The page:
LinkedIn stands out among social media sites. It’s a place where professionals connect, employers seek potential new employees, and where men and women can interact with other like-minded professionals. But what is the best use of LinkedIn?
LinkedIn is a site for professionally minded people. It doesn’t mean you must have a management position or a degree to use the site, but you should be mindful of what you post. LinkedIn users are not interested in last night’s party, who you’re dating, or what you had for lunch. Snippets of your personal life are acceptable, but save the fun and the drama for Facebook and Instagram. (Don’t miss this article by a former corporate recruiter on the topic of social media affecting your job opportunities!)
Building your profile is the first crucial step in creating your LinkedIn page. Include your current position and the name of your employer in your profile. Be as specific as possible about your role when listing what you do without using too many superfluous words. Be sure to include any degrees or certifications you’ve earned, including letters after your last name when appropriate. If you include a photo, use a picture of yourself that represents who you are at work or a headshot if you have one available. Many companies have employee directories with photos, so look into using your directory photo if possible. At the least, ask a friend to take a photo and upload it.
LinkedIn allows space for information about your school, your interests, and volunteer activities. Make sure to build that out. Employers want to know that potential employees are actively involved in meaningful activities outside of work. You can also include previous employment and former positions held.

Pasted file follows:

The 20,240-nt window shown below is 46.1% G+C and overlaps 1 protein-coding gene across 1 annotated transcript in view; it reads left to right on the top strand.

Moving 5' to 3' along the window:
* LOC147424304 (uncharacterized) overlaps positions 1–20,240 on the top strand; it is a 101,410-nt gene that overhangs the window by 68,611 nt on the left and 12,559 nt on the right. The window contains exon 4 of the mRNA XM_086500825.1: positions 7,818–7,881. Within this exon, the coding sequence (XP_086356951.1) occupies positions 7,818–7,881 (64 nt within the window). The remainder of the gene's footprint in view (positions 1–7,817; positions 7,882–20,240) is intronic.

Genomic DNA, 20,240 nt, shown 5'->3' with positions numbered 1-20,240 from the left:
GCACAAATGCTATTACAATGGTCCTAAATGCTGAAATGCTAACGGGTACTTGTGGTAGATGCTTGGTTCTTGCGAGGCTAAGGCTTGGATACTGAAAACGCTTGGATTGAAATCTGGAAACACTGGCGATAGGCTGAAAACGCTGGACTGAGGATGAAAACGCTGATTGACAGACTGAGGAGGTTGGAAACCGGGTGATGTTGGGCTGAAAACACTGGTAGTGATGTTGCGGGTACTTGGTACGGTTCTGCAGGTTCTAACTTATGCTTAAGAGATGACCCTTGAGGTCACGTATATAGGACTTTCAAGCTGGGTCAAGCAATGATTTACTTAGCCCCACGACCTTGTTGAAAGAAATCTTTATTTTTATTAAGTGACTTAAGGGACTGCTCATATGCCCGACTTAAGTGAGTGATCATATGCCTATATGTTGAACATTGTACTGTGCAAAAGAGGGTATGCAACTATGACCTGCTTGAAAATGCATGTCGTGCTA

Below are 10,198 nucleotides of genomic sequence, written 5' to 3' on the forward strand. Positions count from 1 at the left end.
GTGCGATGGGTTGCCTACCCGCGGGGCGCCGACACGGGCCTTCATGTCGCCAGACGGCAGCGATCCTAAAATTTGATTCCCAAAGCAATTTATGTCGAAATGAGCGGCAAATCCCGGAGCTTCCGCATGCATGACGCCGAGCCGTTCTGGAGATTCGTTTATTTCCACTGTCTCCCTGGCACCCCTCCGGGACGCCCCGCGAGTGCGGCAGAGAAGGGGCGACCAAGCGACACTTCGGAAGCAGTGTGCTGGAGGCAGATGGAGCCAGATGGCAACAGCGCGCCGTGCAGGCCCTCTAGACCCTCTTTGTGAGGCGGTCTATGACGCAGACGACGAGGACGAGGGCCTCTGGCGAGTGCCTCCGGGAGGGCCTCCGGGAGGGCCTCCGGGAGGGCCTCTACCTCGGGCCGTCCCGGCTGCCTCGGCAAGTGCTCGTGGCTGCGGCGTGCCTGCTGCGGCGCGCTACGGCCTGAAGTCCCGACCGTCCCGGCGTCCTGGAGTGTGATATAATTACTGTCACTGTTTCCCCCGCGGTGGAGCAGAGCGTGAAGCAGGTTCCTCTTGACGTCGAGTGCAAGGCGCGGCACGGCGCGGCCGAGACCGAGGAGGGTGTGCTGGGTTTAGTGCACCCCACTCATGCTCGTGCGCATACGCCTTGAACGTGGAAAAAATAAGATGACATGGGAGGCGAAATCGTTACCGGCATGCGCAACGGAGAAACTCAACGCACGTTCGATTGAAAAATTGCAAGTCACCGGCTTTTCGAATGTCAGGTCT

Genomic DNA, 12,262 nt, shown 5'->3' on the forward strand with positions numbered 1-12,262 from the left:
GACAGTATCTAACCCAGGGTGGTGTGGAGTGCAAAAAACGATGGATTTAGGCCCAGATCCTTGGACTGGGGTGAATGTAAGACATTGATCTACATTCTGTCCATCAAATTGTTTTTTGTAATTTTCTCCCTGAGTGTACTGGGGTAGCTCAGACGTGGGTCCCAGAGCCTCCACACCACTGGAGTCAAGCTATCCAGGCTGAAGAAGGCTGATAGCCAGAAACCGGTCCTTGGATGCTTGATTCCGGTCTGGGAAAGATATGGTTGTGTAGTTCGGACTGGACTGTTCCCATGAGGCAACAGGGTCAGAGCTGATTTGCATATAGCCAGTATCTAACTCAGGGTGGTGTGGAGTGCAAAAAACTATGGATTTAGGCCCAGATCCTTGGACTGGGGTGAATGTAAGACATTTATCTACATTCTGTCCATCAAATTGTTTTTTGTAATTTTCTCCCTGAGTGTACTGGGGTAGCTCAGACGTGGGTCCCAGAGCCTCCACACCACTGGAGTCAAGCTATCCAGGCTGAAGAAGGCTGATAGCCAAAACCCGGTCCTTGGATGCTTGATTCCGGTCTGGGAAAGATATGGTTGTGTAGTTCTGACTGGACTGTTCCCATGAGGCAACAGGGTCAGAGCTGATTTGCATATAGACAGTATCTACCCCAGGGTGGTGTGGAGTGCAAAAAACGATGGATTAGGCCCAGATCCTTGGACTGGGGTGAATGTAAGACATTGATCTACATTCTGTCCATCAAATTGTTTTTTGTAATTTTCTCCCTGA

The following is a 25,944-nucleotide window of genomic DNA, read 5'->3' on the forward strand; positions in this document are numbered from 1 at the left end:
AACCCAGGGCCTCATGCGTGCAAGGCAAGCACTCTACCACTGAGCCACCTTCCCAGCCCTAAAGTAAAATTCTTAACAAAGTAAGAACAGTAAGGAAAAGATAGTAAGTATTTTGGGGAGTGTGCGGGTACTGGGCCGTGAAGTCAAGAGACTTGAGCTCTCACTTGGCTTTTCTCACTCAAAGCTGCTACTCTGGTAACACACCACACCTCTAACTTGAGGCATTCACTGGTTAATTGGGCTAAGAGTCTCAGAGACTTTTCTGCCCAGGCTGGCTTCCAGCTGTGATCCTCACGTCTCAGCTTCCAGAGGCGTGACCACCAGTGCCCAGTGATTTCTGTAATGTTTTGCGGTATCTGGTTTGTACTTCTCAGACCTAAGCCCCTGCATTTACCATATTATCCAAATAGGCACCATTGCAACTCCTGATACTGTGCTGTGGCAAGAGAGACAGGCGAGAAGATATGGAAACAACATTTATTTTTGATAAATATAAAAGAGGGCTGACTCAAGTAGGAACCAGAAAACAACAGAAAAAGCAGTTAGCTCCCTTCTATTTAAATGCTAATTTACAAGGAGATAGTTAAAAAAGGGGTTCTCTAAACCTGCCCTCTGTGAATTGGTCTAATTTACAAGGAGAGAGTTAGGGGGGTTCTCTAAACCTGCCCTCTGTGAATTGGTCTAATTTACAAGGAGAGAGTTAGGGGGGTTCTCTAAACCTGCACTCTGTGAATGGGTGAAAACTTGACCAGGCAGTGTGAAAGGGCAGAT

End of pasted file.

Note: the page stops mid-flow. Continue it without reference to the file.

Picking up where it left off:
LinkedIn stands out among social media sites as best the choice for professionally minded people.
Beyond the basics, LinkedIn can provide a trove of information and advice. Use the site to ask questions that would improve processes at work, for recommendations on various systems, or how to handle a tough situation at work. Be discreet and keep your questions and answers to the point. You may even want to join a discussion group with other individuals working in the same field as you or who have the same interests as you. Remember to endorse skills with people whom you know to be excellent at their work. This will lead to people endorsing you as well. Endorsing links your skills and abilities to job searches by potential employers and matches your skills to employment openings.
LinkedIn can be used to search for employment as well. Many employers will post openings on the site. As your skills are matched to openings, it will eliminate culling through openings that hold no interest for you or for which you are not qualified. You can also request introductions to potential employers. You can see the last five people who viewed your profile, which will give you insight into who is searching for someone with your skill set.
Purchasing a subscription to LinkedIn Premium will provide more options for matching skills and openings as well as other benefits such as creating a greater profile search, ability to see more people who have viewed your profile, expanding search listings, and other benefits. There are various Premium options and all are purchased through a monthly subscription.
LinkedIn can prove to be a very valuable resource for you whether you are an employee, an employer, or someone seeking employment. Remember to keep your profile up-to-date, clean, and useful for connections and employers. It can lead to many successful outcomes when used to its full potential.
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